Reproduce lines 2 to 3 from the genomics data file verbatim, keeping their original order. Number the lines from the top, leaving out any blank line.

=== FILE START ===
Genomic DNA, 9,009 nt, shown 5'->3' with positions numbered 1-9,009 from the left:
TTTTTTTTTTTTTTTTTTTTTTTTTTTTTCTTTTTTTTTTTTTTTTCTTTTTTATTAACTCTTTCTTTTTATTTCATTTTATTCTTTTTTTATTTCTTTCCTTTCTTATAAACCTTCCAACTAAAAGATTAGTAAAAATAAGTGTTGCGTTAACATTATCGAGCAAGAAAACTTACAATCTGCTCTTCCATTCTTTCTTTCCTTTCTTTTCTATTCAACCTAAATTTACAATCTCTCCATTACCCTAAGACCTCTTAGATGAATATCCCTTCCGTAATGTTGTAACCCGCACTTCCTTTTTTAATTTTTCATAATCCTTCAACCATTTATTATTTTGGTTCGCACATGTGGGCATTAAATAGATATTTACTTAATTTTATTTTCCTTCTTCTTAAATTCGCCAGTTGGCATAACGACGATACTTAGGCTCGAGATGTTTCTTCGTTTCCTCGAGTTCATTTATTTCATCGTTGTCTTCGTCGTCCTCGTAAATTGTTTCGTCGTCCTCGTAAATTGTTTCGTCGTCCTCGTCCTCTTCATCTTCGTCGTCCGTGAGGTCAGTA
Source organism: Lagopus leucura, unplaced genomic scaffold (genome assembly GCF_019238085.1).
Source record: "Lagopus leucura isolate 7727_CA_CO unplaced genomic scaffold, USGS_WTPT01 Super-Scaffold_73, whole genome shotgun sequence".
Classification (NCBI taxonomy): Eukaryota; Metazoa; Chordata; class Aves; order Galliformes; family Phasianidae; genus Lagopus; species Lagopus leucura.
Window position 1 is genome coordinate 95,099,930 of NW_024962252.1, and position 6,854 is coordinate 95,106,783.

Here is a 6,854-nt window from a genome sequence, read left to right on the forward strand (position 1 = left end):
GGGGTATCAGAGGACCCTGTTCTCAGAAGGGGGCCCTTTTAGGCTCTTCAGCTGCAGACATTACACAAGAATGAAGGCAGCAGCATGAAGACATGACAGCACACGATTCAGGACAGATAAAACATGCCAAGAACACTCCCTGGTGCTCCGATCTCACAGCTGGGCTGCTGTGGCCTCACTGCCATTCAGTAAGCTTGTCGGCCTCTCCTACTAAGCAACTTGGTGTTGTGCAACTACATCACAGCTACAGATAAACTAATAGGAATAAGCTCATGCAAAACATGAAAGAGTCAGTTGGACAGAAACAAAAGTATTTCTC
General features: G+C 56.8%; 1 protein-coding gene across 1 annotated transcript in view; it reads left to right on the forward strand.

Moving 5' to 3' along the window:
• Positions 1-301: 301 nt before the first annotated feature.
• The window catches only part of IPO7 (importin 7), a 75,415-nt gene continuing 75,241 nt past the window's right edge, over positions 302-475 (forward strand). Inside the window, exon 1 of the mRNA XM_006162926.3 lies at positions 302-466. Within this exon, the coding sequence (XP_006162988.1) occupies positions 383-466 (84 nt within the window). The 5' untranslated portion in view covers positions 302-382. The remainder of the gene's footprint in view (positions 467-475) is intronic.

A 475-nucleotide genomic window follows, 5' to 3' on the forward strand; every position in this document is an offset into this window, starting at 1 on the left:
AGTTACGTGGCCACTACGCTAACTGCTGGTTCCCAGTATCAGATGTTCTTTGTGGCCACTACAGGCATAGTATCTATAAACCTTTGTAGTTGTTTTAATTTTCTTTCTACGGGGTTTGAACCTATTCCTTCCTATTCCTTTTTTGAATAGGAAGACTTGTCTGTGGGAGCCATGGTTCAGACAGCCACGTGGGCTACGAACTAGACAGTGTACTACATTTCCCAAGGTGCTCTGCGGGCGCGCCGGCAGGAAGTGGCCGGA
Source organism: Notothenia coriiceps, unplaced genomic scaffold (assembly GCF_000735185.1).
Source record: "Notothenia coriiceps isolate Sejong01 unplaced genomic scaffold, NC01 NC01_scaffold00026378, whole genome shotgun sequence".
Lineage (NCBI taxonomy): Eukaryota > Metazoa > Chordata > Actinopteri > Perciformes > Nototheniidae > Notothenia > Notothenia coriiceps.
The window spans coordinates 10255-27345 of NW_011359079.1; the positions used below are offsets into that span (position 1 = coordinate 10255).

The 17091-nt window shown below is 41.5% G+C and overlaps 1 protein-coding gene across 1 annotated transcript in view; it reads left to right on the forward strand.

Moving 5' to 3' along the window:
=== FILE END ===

TTTTTTTTTTTTTTTTTTTTTTTTTTTTTCTTTTTTTTTTTTTTTTCTTTTTTATTAACTCTTTCTTTTTATTTCATTTTATTCTTTTTTTATTTCTTTCCTTTCTTATAAACCTTCCAACTAAAAGATTAGTAAAAATAAGTGTTGCGTTAACATTATCGAGCAAGAAAACTTACAATCTGCTCTTCCATTCTTTCTTTCCTTTCTTTTCTATTCAACCTAAATTTACAATCTCTCCATTACCCTAAGACCTCTTAGATGAATATCCCTTCCGTAATGTTGTAACCCGCACTTCCTTTTTTAATTTTTCATAATCCTTCAACCATTTATTATTTTGGTTCGCACATGTGGGCATTAAATAGATATTTACTTAATTTTATTTTCCTTCTTCTTAAATTCGCCAGTTGGCATAACGACGATACTTAGGCTCGAGATGTTTCTTCGTTTCCTCGAGTTCATTTATTTCATCGTTGTCTTCGTCGTCCTCGTAAATTGTTTCGTCGTCCTCGTAAATTGTTTCGTCGTCCTCGTCCTCTTCATCTTCGTCGTCCGTGAGGTCAGTA
Source organism: Lagopus leucura, unplaced genomic scaffold (genome assembly GCF_019238085.1).